Franz, Delton Willis (1932-2006)
Delton W. Franz: pastor and MCC worker; born 12 December 1932 in Hutchinson, Kansas, the son of John J. Franz (1900-1982) and Sara (Siemens) Franz (1906-1965). Delton married Marian Claassen (12 October 1930, Newton, Kansas – 27 November 2006, Washington, DC) on 4 June 1954 in Whitewater, Kansas. Marian was the daughter of Ernest Gerhard Claassen (1895-1996) and Justina (Wiebe) Claassen (1898-1990). Delton and Marian had three children: Gregory, Gayle, and Coretta. Franz died 6 March 2006 in Washington, DC.
Delton graduated from Bethel College in 1954 and married Marian in June of the same year. After pastoring for a year in Kansas, the two moved to Chicago to attend Mennonite Biblical Seminary, with Delton graduating with a bachelor of divinity degree in 1958. He was pastor of Woodlawn Mennonite Church, one of the early inter-racial Mennonite congregations, on Chicago's South side from 1955 to 1968. He spent 1964 in New York City at Union Theological Seminary, earning a Master of Sacred Theology degree.
At the peak of the civil rights movement and protests against the Vietnam War in 1968, Franz moved to Washington, DC from Chicago to open the new Mennonite Central Committee (MCC) Washington Office. Franz served as MCC's primary liaison to the U.S. government, bringing the concerns of MCC workers and partners around the world to policymakers on Capitol Hill. Delton worked tirelessly for the most inclusive definition of legal conscientious objection, so that no person, whatever their religious persuasion or lack thereof, was denied the right to refuse to kill. Under Franz the Washington office broadened the Mennonite voice to government to include civil rights, international peace and justice issues and human rights. He retired in 1994 after 26 years as director.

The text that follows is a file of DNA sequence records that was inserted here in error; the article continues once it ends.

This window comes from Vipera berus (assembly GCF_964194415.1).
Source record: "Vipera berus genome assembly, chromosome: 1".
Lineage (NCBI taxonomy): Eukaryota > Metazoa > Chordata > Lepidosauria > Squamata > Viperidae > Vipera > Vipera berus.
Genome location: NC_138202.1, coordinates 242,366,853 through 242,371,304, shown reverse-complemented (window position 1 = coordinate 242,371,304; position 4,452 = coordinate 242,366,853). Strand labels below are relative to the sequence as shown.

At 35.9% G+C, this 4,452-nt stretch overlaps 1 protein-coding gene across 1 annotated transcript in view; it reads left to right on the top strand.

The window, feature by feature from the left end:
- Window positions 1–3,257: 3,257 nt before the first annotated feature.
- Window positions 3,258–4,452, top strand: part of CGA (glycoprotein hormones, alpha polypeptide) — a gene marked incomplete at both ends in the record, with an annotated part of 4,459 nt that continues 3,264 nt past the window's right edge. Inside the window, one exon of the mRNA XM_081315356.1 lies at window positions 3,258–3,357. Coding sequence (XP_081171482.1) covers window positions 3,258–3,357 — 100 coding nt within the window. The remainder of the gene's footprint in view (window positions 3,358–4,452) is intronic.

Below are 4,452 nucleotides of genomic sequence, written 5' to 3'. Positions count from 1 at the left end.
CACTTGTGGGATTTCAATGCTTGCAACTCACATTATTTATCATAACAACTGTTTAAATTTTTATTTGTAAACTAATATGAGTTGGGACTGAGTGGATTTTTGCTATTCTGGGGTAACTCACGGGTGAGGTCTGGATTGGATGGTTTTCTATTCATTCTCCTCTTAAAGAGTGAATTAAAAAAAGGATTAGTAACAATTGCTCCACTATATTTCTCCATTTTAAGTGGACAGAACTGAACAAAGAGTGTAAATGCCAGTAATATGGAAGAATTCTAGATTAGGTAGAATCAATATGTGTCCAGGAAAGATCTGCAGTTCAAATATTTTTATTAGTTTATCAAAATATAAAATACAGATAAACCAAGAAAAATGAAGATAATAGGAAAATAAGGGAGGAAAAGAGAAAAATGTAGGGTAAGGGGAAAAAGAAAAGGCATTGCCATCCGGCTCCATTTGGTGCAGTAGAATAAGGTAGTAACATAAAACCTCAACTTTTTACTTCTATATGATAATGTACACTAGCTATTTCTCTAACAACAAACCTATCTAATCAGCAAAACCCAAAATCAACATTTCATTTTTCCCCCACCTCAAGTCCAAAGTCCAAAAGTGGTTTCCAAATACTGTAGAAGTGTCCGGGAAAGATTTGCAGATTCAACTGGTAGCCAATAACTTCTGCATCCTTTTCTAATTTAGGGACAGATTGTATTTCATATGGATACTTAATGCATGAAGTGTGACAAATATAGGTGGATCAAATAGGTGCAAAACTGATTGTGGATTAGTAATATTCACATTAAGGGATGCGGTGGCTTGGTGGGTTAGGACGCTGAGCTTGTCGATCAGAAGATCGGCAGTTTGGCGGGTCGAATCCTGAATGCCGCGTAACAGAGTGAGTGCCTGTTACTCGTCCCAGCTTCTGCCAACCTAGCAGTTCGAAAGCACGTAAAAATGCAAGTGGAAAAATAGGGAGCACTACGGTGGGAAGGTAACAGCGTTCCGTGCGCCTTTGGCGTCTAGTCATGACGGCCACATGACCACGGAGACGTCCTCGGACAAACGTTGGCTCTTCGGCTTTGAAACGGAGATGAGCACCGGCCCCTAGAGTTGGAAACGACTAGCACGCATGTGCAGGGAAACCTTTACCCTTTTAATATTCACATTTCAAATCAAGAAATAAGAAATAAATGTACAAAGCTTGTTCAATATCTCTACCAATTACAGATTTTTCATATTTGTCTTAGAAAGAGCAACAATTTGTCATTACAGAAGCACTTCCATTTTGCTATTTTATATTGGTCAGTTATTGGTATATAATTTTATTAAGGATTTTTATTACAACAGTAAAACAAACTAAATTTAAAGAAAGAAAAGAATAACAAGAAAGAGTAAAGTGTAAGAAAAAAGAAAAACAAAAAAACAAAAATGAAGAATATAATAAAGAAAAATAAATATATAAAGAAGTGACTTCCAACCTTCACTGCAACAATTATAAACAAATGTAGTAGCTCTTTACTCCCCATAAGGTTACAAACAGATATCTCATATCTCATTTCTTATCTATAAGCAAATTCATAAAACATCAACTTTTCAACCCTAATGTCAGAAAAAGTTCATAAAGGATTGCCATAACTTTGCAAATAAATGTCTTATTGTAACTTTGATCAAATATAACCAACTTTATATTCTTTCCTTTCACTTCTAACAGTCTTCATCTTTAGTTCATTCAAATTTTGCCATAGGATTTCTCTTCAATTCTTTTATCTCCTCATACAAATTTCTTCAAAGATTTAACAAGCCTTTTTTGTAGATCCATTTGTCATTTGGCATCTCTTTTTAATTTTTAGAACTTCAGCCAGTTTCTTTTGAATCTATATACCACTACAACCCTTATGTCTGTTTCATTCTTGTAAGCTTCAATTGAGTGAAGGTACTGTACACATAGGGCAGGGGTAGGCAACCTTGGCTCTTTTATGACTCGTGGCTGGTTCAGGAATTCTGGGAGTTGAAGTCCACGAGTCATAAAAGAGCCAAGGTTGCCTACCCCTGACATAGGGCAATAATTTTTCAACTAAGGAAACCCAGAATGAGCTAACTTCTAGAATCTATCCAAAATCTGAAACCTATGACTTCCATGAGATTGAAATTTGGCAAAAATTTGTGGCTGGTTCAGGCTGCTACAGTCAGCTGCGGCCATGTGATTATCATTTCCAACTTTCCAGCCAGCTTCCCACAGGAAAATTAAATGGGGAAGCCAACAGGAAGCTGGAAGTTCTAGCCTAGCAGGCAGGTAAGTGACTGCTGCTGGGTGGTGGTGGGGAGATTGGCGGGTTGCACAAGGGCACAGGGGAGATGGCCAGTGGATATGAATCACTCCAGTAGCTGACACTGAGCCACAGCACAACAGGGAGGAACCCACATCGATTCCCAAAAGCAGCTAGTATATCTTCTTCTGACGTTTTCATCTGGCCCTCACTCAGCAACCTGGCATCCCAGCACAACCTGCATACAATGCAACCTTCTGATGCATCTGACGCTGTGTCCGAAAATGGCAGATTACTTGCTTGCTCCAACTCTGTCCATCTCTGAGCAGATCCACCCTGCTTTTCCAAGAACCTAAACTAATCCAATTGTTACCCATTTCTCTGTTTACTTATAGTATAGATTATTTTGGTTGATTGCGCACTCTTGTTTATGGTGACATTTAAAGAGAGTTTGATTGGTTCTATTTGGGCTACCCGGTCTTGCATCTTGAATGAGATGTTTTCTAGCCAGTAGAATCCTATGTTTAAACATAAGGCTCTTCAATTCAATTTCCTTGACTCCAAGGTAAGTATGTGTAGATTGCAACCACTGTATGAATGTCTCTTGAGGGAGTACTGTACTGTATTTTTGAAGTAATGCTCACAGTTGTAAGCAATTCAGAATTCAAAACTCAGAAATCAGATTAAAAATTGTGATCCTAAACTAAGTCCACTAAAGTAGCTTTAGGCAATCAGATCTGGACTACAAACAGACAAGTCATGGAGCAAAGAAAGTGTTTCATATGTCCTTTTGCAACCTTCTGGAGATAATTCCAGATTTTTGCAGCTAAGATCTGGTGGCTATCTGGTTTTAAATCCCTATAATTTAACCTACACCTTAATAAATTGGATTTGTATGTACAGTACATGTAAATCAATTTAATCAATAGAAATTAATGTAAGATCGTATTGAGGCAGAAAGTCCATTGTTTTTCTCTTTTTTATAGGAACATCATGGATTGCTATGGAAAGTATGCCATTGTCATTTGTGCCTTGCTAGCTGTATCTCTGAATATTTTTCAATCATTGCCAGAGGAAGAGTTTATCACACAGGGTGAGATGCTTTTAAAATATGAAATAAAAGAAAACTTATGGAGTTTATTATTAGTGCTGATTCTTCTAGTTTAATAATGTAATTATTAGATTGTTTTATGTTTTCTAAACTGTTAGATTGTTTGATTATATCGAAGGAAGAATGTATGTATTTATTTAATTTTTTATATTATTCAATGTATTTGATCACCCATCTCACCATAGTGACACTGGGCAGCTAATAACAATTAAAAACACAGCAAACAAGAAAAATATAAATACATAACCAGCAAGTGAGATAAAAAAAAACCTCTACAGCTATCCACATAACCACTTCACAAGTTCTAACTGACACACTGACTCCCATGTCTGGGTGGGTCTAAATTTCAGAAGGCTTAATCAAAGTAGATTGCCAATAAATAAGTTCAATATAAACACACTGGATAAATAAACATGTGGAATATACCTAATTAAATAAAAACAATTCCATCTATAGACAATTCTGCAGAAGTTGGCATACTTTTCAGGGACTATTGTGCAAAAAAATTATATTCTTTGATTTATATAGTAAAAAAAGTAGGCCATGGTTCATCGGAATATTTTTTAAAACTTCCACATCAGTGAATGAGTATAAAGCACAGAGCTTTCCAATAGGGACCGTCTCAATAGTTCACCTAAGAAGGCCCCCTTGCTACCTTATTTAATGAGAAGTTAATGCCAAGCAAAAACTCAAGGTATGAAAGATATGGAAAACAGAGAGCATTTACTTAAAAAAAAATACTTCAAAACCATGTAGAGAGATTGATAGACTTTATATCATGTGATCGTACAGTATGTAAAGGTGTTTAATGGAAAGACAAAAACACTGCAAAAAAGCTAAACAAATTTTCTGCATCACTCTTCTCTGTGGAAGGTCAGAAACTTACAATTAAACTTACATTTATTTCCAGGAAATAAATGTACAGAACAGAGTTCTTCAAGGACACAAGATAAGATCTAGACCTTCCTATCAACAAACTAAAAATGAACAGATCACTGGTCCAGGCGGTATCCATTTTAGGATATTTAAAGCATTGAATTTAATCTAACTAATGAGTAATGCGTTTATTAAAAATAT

Franz's life work centered on peace making and race relations. He and his, Marian, were active in the Civil Rights Movement of the 1960s. In his work with MCC, he worked tirelessly to assure justice for all people regardless of nationality or faith. He had been a board member of the National Interreligious Board for Conscientious Objectors (now the Center on Conscience and War). Franz was a founding member of Churches for Middle East Peace, a coalition of 20 religious groups. He attended the Oslo agreement signing ceremony at the White House in 1993. He also focused on U.S. policies toward Latin America and traveled widely throughout the world.
Franz was a courageous pioneer who was a prophetic Mennonite voice to the U.S. government.
Beach, March. “Former MCC Washington Office director dies.” Mennonite Central Committee. 10 March 2006. http://mcc.org/news/news/2006/2006-03-10_delton.html (accessed 7 July 2008).
GRANDMA (The Genealogical Registry and Database of Mennonite Ancestry) Database, 5.05 ed. Fresno, CA:, 2008: #337426.
Washington Post. “Obituaries.” 16 March 2006. http://www.washingtonpost.com/wp-dyn/content/article/2006/03/15/AR2006031502199_pf.html (accessed 7 July 2008).
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